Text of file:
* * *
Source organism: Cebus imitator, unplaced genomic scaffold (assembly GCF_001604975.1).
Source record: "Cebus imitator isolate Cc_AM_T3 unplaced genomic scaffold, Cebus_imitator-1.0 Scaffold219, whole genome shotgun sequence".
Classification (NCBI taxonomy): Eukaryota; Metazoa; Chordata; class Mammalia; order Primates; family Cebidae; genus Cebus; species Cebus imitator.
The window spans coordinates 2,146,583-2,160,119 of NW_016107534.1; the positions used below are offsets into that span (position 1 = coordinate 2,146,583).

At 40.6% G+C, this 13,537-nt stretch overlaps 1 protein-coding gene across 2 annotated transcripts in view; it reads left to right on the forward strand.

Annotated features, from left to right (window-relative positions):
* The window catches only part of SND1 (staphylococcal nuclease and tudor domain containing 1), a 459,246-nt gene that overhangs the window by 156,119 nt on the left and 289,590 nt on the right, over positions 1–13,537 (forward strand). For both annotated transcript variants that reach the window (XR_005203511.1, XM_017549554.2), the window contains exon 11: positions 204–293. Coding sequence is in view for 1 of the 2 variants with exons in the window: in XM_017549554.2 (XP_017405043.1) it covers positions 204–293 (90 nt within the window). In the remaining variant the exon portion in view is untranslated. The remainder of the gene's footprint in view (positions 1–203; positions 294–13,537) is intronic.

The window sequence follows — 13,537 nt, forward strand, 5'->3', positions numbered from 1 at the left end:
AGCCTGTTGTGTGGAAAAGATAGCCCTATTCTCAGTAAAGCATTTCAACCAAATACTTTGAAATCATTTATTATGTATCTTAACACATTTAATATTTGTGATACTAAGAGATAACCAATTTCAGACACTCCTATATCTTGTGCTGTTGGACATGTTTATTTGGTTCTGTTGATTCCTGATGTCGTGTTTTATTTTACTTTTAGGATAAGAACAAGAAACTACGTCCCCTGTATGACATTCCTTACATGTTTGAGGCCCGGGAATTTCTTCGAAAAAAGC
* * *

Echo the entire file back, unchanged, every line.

Source organism: Cebus imitator, unplaced genomic scaffold (assembly GCF_001604975.1).
Source record: "Cebus imitator isolate Cc_AM_T3 unplaced genomic scaffold, Cebus_imitator-1.0 Scaffold219, whole genome shotgun sequence".
Classification (NCBI taxonomy): Eukaryota; Metazoa; Chordata; class Mammalia; order Primates; family Cebidae; genus Cebus; species Cebus imitator.
The window spans coordinates 2,146,583-2,160,119 of NW_016107534.1; the positions used below are offsets into that span (position 1 = coordinate 2,146,583).

At 40.6% G+C, this 13,537-nt stretch overlaps 1 protein-coding gene across 2 annotated transcripts in view; it reads left to right on the forward strand.

Annotated features, from left to right (window-relative positions):
* The window catches only part of SND1 (staphylococcal nuclease and tudor domain containing 1), a 459,246-nt gene that overhangs the window by 156,119 nt on the left and 289,590 nt on the right, over positions 1–13,537 (forward strand). For both annotated transcript variants that reach the window (XR_005203511.1, XM_017549554.2), the window contains exon 11: positions 204–293. Coding sequence is in view for 1 of the 2 variants with exons in the window: in XM_017549554.2 (XP_017405043.1) it covers positions 204–293 (90 nt within the window). In the remaining variant the exon portion in view is untranslated. The remainder of the gene's footprint in view (positions 1–203; positions 294–13,537) is intronic.

The window sequence follows — 13,537 nt, forward strand, 5'->3', positions numbered from 1 at the left end:
AGCCTGTTGTGTGGAAAAGATAGCCCTATTCTCAGTAAAGCATTTCAACCAAATACTTTGAAATCATTTATTATGTATCTTAACACATTTAATATTTGTGATACTAAGAGATAACCAATTTCAGACACTCCTATATCTTGTGCTGTTGGACATGTTTATTTGGTTCTGTTGATTCCTGATGTCGTGTTTTATTTTACTTTTAGGATAAGAACAAGAAACTACGTCCCCTGTATGACATTCCTTACATGTTTGAGGCCCGGGAATTTCTTCGAAAAAAGC